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Tools of the Writing Trade

March 10, 2010
Nut and Bolt
Nuts and Bolts of Writing

Too many writers struggle through their prose, desperate to share their message, without concentrating on the foundations of their craft. As one of those writers who have flung themselves passionately into the page with little regard for strong structure or planning, it is time for me at least, to rein in that energy and focus on the tools of writing.

Strunk and Whites “Elements of Style” undoubtedly sits on many writers desks and its a fair bet it has gathered a similar amount of dust. To be fair, their work is extremely well regarded, full of information, detailing meticulously the rules and regulations of the mechanics of writing. However, their crisp, monotone voice devoid of passion or life, leaves me cold and detached from the plethora of information I really aught to take in, but find I cannot.

When learning a new skill or technique, most humans benefit the most from being able to relate the new information with something that they are already comfortable with or associated with. This is where the value of storytelling and analogies come into their strength.  Many writers look at the basics of writing as being tools. For someone practical and hands on such as myself, visualising these as real tools of a trade assisted me tremendously. Thus they could be divided into four basic groupings with an analogy drawn from the building industry.

Nuts and Bolts. These are the strategies which look at the physical arrangement of sentence, paragraph and words. These tools include making meaning within your sentences early, allowing punctuation to control pace and space and lots of revision and editing.

Blue Prints. These are the tools involved in plotting, character development, organisation and story building. Techniques include the appropriate place of plotting, building the story around key questions or themes, writing from different angles and writing towards an ending.

Production Plan – These are the tools instigated to build routines which support a productive writing life within the lie you already lead. The major tools within this highly organised pencil box are installing a mission statement focused on the outcomes of your work, ways to turn procrastination around, preparing our support group, learning from critics and owning the space you create from.

Interior and Exterior Decoration. These are the tools of originality, clarity and persuasion – adding that pzzaz to the piece. One of the most useful techniques in this little goody bag is “defamiliarization” – where the writer takes the familiar and makes it strange.  It is most likely to be utilised within fantasy and sci fi, but has no reason it cannot be used in other genres. Other techniques is mirroring and repetition where key words or themes are reflected throughout the prose to push a point or image.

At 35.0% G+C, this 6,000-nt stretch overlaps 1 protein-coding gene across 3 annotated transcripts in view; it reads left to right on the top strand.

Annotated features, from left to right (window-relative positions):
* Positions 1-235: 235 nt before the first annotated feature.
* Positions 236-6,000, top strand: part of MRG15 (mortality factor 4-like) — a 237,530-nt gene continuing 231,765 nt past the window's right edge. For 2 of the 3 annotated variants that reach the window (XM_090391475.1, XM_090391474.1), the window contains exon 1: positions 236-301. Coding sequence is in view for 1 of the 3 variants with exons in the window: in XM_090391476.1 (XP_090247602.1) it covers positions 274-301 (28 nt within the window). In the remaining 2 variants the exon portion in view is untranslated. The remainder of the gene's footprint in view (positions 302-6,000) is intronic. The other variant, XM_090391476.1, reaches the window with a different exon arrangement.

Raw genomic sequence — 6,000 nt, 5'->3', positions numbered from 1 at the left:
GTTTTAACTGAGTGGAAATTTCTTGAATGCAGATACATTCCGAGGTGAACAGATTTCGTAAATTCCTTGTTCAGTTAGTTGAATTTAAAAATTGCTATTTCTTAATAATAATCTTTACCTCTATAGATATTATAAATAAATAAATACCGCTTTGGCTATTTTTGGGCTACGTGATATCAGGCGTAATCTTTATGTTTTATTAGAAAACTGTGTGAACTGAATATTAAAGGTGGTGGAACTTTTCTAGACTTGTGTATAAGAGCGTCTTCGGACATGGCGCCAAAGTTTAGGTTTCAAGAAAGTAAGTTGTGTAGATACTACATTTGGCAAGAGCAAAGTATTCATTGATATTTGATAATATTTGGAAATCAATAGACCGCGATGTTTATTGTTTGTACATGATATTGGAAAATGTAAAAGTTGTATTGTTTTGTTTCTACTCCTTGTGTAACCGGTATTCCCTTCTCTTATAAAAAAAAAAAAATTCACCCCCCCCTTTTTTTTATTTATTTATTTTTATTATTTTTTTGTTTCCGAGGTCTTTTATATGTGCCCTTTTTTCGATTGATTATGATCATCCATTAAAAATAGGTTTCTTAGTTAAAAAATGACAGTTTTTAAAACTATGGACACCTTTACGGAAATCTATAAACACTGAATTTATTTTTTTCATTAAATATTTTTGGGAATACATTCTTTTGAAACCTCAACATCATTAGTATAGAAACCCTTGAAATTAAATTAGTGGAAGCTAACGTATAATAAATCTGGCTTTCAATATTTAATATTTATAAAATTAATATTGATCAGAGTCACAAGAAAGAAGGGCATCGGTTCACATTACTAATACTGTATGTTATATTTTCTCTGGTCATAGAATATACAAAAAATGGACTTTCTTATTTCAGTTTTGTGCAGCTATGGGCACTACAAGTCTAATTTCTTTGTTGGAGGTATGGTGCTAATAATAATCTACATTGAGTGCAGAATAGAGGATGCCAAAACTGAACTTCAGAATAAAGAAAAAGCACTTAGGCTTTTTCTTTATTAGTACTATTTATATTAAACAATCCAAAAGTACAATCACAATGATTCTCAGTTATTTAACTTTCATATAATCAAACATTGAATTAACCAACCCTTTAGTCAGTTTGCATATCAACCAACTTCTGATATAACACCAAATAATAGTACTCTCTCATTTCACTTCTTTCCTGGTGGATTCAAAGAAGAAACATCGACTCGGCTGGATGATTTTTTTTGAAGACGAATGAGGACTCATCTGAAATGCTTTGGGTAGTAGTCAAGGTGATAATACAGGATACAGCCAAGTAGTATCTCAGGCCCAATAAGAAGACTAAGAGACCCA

A successful story, rich in its vocabulary does not necessarily require large or scholarly words; but rather the usage of simple, but precise words and images to transport the reader into a new reality. Just as a sculptor carves out stone or uses thier hands to mould clay, a writer shapes  their worlds with words. To paraphrase a famous artist – “though it might take half an hour to produce this piece of work, every brush stroke has taken 40 years to perfect.”  In effect – though it may take a few hours to write a short story, to get to that point may take you years.

Do you have any basic rules you like to keep in mind ( or wish you did?)

Image by JanneM via Flickr

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Annie Evett is revising her basics in an attempt to tighten and streamline her work.  She still can’t get her head round em dashes and n dashes and is adding a ! here just because she can.. so there!!!!! Follow Annie here on Twitter and start your escape into her world  here

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  1. March 10, 2010 12:48 am

    Aught does not equal ought.

  2. March 10, 2010 8:01 am

    In my first drafts, I tend to overwrite. It’s a habit I’ve been slowly breaking. But I am a very basic writer and I need to embrace that. So keeping in mind that you can paint a engaging picture with just a few words is what I keep in mind while writing. Great post!!

  3. March 10, 2010 9:16 am

    I’m with Hannah. I overwrite. as well. It’s easier for me to shape the story that way and then tighten it up after.

    Great post, thank you!

  4. March 10, 2010 2:38 pm

    I overwrite some things and underwrite others. The redrafting stage is where I start to realise where the holes are, as well as the flabbier parts.
    Like the point about ‘half an hour to write, 40o years to learn how’!

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